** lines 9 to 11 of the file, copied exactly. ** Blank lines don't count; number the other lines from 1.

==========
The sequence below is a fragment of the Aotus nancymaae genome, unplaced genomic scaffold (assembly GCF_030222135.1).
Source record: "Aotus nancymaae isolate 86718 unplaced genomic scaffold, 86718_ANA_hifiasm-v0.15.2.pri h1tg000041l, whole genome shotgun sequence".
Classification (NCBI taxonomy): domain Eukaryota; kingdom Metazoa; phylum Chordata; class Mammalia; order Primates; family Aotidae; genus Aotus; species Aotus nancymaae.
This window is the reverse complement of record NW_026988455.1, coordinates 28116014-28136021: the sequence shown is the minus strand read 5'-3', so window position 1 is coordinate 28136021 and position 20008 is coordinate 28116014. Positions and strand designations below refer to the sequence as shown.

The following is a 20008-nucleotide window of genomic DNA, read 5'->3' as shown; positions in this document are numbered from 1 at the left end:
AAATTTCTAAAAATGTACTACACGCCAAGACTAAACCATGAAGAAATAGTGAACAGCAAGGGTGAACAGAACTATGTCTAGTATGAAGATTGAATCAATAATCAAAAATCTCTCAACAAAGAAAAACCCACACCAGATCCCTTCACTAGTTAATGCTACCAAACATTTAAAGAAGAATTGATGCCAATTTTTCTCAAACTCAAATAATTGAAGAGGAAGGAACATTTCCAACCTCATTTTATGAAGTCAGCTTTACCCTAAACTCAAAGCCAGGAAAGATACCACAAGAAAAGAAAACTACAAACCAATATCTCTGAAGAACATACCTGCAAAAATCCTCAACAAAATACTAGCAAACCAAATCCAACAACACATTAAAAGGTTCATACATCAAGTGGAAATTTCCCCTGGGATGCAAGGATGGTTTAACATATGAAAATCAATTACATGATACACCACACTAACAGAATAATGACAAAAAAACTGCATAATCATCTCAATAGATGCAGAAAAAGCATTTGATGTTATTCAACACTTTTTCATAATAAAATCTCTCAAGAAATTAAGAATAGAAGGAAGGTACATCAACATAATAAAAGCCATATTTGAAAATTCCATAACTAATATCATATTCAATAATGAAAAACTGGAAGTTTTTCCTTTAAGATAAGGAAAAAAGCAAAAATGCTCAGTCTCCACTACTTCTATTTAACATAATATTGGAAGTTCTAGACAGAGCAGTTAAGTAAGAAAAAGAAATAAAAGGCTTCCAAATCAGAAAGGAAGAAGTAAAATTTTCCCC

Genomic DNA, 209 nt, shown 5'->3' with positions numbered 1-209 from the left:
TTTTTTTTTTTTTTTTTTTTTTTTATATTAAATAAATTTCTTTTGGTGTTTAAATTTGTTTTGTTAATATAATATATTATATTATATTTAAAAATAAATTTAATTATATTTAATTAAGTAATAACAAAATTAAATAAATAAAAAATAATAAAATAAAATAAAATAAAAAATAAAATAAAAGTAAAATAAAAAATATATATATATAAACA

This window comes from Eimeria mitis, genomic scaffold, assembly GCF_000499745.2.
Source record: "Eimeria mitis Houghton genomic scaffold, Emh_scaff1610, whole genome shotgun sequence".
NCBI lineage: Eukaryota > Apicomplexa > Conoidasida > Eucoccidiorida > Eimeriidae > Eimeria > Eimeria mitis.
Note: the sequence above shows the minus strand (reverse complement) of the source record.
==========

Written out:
This window comes from Eimeria mitis, genomic scaffold, assembly GCF_000499745.2.
Source record: "Eimeria mitis Houghton genomic scaffold, Emh_scaff1610, whole genome shotgun sequence".
NCBI lineage: Eukaryota > Apicomplexa > Conoidasida > Eucoccidiorida > Eimeriidae > Eimeria > Eimeria mitis.